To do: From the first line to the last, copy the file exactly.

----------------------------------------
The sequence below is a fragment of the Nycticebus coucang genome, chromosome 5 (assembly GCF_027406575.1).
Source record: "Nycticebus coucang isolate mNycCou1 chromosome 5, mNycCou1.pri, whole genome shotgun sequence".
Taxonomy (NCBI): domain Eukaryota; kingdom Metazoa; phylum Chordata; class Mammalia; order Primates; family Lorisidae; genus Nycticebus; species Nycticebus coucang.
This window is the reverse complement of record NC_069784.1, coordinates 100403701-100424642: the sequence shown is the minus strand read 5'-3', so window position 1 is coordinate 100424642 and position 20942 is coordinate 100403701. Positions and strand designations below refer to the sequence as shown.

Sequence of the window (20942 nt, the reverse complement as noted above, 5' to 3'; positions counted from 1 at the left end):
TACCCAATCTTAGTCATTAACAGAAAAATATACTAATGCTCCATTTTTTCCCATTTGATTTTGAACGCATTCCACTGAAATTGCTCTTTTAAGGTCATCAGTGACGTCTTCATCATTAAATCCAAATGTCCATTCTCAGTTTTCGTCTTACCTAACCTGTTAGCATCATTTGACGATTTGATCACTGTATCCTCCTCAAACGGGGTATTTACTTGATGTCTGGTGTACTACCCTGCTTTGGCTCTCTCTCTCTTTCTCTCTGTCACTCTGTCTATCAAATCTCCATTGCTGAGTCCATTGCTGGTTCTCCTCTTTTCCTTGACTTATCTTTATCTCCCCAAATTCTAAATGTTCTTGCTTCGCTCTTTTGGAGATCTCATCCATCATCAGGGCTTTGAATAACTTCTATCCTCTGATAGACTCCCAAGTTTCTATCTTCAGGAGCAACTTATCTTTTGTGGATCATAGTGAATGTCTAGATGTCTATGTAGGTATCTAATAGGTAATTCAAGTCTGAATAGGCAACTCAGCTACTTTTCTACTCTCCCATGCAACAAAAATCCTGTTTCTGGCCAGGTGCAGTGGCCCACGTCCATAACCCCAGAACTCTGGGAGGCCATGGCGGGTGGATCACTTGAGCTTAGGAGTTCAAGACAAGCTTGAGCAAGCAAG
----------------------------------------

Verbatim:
The sequence below is a fragment of the Nycticebus coucang genome, chromosome 5 (assembly GCF_027406575.1).
Source record: "Nycticebus coucang isolate mNycCou1 chromosome 5, mNycCou1.pri, whole genome shotgun sequence".
Taxonomy (NCBI): domain Eukaryota; kingdom Metazoa; phylum Chordata; class Mammalia; order Primates; family Lorisidae; genus Nycticebus; species Nycticebus coucang.
This window is the reverse complement of record NC_069784.1, coordinates 100403701-100424642: the sequence shown is the minus strand read 5'-3', so window position 1 is coordinate 100424642 and position 20942 is coordinate 100403701. Positions and strand designations below refer to the sequence as shown.

Sequence of the window (20942 nt, the reverse complement as noted above, 5' to 3'; positions counted from 1 at the left end):
TACCCAATCTTAGTCATTAACAGAAAAATATACTAATGCTCCATTTTTTCCCATTTGATTTTGAACGCATTCCACTGAAATTGCTCTTTTAAGGTCATCAGTGACGTCTTCATCATTAAATCCAAATGTCCATTCTCAGTTTTCGTCTTACCTAACCTGTTAGCATCATTTGACGATTTGATCACTGTATCCTCCTCAAACGGGGTATTTACTTGATGTCTGGTGTACTACCCTGCTTTGGCTCTCTCTCTCTTTCTCTCTGTCACTCTGTCTATCAAATCTCCATTGCTGAGTCCATTGCTGGTTCTCCTCTTTTCCTTGACTTATCTTTATCTCCCCAAATTCTAAATGTTCTTGCTTCGCTCTTTTGGAGATCTCATCCATCATCAGGGCTTTGAATAACTTCTATCCTCTGATAGACTCCCAAGTTTCTATCTTCAGGAGCAACTTATCTTTTGTGGATCATAGTGAATGTCTAGATGTCTATGTAGGTATCTAATAGGTAATTCAAGTCTGAATAGGCAACTCAGCTACTTTTCTACTCTCCCATGCAACAAAAATCCTGTTTCTGGCCAGGTGCAGTGGCCCACGTCCATAACCCCAGAACTCTGGGAGGCCATGGCGGGTGGATCACTTGAGCTTAGGAGTTCAAGACAAGCTTGAGCAAGCAAG